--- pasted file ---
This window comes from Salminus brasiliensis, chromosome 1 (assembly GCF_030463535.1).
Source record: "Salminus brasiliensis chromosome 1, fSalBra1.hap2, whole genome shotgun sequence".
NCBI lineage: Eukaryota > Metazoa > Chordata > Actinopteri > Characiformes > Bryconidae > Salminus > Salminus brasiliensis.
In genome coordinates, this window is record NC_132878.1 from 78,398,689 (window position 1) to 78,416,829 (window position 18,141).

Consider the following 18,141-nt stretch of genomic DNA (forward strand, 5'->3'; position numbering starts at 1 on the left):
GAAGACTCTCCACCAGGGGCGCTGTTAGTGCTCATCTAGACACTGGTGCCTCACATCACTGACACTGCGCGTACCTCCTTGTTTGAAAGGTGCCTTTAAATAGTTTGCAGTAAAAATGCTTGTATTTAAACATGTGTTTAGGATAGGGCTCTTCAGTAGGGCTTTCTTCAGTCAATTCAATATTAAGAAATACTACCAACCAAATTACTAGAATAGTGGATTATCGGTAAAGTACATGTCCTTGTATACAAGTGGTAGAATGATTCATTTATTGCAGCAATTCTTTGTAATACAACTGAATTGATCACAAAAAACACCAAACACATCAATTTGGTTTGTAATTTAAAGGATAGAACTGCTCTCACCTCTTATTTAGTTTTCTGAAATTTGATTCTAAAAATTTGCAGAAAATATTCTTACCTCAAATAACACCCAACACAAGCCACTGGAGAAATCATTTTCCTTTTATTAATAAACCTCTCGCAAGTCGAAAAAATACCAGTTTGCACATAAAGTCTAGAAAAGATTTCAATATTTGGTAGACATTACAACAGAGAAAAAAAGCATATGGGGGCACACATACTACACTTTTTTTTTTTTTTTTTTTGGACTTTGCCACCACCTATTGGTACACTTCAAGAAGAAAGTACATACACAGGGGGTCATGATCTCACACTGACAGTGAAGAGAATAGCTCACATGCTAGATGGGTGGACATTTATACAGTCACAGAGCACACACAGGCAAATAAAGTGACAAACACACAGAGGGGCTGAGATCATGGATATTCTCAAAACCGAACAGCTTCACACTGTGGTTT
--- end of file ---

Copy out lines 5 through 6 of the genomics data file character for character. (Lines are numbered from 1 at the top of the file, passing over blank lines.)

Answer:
Consider the following 18,141-nt stretch of genomic DNA (forward strand, 5'->3'; position numbering starts at 1 on the left):
GAAGACTCTCCACCAGGGGCGCTGTTAGTGCTCATCTAGACACTGGTGCCTCACATCACTGACACTGCGCGTACCTCCTTGTTTGAAAGGTGCCTTTAAATAGTTTGCAGTAAAAATGCTTGTATTTAAACATGTGTTTAGGATAGGGCTCTTCAGTAGGGCTTTCTTCAGTCAATTCAATATTAAGAAATACTACCAACCAAATTACTAGAATAGTGGATTATCGGTAAAGTACATGTCCTTGTATACAAGTGGTAGAATGATTCATTTATTGCAGCAATTCTTTGTAATACAACTGAATTGATCACAAAAAACACCAAACACATCAATTTGGTTTGTAATTTAAAGGATAGAACTGCTCTCACCTCTTATTTAGTTTTCTGAAATTTGATTCTAAAAATTTGCAGAAAATATTCTTACCTCAAATAACACCCAACACAAGCCACTGGAGAAATCATTTTCCTTTTATTAATAAACCTCTCGCAAGTCGAAAAAATACCAGTTTGCACATAAAGTCTAGAAAAGATTTCAATATTTGGTAGACATTACAACAGAGAAAAAAAGCATATGGGGGCACACATACTACACTTTTTTTTTTTTTTTTTTTGGACTTTGCCACCACCTATTGGTACACTTCAAGAAGAAAGTACATACACAGGGGGTCATGATCTCACACTGACAGTGAAGAGAATAGCTCACATGCTAGATGGGTGGACATTTATACAGTCACAGAGCACACACAGGCAAATAAAGTGACAAACACACAGAGGGGCTGAGATCATGGATATTCTCAAAACCGAACAGCTTCACACTGTGGTTT